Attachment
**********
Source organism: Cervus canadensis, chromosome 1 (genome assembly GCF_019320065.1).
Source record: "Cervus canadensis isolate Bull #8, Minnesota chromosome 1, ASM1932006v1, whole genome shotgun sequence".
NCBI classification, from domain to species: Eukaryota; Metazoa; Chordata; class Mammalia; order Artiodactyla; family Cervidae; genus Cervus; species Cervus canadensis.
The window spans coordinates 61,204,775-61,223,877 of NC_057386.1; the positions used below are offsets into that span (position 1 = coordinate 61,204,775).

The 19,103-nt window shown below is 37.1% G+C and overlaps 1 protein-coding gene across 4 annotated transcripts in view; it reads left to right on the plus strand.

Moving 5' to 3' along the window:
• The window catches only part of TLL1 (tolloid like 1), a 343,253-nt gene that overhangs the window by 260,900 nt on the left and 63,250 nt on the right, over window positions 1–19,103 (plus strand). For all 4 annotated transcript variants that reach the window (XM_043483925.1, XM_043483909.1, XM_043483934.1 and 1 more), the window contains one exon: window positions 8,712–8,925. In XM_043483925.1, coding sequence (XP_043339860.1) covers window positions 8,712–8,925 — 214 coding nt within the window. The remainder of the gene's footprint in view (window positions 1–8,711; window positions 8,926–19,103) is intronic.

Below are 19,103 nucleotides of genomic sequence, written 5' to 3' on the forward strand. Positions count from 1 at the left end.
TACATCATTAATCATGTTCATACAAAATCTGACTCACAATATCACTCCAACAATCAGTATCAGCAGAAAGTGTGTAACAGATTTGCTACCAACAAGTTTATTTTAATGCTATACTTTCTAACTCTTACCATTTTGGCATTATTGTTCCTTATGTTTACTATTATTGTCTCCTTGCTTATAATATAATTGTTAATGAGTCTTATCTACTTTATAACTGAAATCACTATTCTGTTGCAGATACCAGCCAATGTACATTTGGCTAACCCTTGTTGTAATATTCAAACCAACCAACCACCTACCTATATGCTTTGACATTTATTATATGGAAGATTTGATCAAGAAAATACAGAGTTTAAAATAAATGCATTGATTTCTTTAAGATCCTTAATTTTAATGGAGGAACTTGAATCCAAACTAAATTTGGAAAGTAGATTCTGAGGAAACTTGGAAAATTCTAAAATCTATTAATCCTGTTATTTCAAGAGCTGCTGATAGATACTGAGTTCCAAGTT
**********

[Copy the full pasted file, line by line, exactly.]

Source organism: Cervus canadensis, chromosome 1 (genome assembly GCF_019320065.1).
Source record: "Cervus canadensis isolate Bull #8, Minnesota chromosome 1, ASM1932006v1, whole genome shotgun sequence".
NCBI classification, from domain to species: Eukaryota; Metazoa; Chordata; class Mammalia; order Artiodactyla; family Cervidae; genus Cervus; species Cervus canadensis.
The window spans coordinates 61,204,775-61,223,877 of NC_057386.1; the positions used below are offsets into that span (position 1 = coordinate 61,204,775).

The 19,103-nt window shown below is 37.1% G+C and overlaps 1 protein-coding gene across 4 annotated transcripts in view; it reads left to right on the plus strand.

Moving 5' to 3' along the window:
• The window catches only part of TLL1 (tolloid like 1), a 343,253-nt gene that overhangs the window by 260,900 nt on the left and 63,250 nt on the right, over window positions 1–19,103 (plus strand). For all 4 annotated transcript variants that reach the window (XM_043483925.1, XM_043483909.1, XM_043483934.1 and 1 more), the window contains one exon: window positions 8,712–8,925. In XM_043483925.1, coding sequence (XP_043339860.1) covers window positions 8,712–8,925 — 214 coding nt within the window. The remainder of the gene's footprint in view (window positions 1–8,711; window positions 8,926–19,103) is intronic.

Below are 19,103 nucleotides of genomic sequence, written 5' to 3' on the forward strand. Positions count from 1 at the left end.
TACATCATTAATCATGTTCATACAAAATCTGACTCACAATATCACTCCAACAATCAGTATCAGCAGAAAGTGTGTAACAGATTTGCTACCAACAAGTTTATTTTAATGCTATACTTTCTAACTCTTACCATTTTGGCATTATTGTTCCTTATGTTTACTATTATTGTCTCCTTGCTTATAATATAATTGTTAATGAGTCTTATCTACTTTATAACTGAAATCACTATTCTGTTGCAGATACCAGCCAATGTACATTTGGCTAACCCTTGTTGTAATATTCAAACCAACCAACCACCTACCTATATGCTTTGACATTTATTATATGGAAGATTTGATCAAGAAAATACAGAGTTTAAAATAAATGCATTGATTTCTTTAAGATCCTTAATTTTAATGGAGGAACTTGAATCCAAACTAAATTTGGAAAGTAGATTCTGAGGAAACTTGGAAAATTCTAAAATCTATTAATCCTGTTATTTCAAGAGCTGCTGATAGATACTGAGTTCCAAGTT